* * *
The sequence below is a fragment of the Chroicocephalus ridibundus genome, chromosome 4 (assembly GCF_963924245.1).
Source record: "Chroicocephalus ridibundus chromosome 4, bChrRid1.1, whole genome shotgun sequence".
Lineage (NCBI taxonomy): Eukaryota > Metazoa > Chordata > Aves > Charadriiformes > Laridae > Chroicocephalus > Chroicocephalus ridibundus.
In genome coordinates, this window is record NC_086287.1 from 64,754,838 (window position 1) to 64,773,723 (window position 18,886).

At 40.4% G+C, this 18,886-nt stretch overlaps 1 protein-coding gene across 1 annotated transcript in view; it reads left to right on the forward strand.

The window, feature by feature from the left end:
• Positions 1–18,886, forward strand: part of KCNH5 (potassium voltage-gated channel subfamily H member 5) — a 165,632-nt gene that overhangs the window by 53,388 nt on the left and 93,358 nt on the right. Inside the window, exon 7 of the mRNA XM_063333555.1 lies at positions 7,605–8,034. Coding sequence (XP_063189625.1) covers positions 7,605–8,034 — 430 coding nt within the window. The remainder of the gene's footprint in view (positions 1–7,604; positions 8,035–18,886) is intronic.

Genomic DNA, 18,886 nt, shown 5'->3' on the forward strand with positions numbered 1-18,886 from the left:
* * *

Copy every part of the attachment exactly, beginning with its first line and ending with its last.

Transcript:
The sequence below is a fragment of the Chroicocephalus ridibundus genome, chromosome 4 (assembly GCF_963924245.1).
Source record: "Chroicocephalus ridibundus chromosome 4, bChrRid1.1, whole genome shotgun sequence".
Lineage (NCBI taxonomy): Eukaryota > Metazoa > Chordata > Aves > Charadriiformes > Laridae > Chroicocephalus > Chroicocephalus ridibundus.
In genome coordinates, this window is record NC_086287.1 from 64,754,838 (window position 1) to 64,773,723 (window position 18,886).

At 40.4% G+C, this 18,886-nt stretch overlaps 1 protein-coding gene across 1 annotated transcript in view; it reads left to right on the forward strand.

The window, feature by feature from the left end:
• Positions 1–18,886, forward strand: part of KCNH5 (potassium voltage-gated channel subfamily H member 5) — a 165,632-nt gene that overhangs the window by 53,388 nt on the left and 93,358 nt on the right. Inside the window, exon 7 of the mRNA XM_063333555.1 lies at positions 7,605–8,034. Coding sequence (XP_063189625.1) covers positions 7,605–8,034 — 430 coding nt within the window. The remainder of the gene's footprint in view (positions 1–7,604; positions 8,035–18,886) is intronic.

Genomic DNA, 18,886 nt, shown 5'->3' on the forward strand with positions numbered 1-18,886 from the left: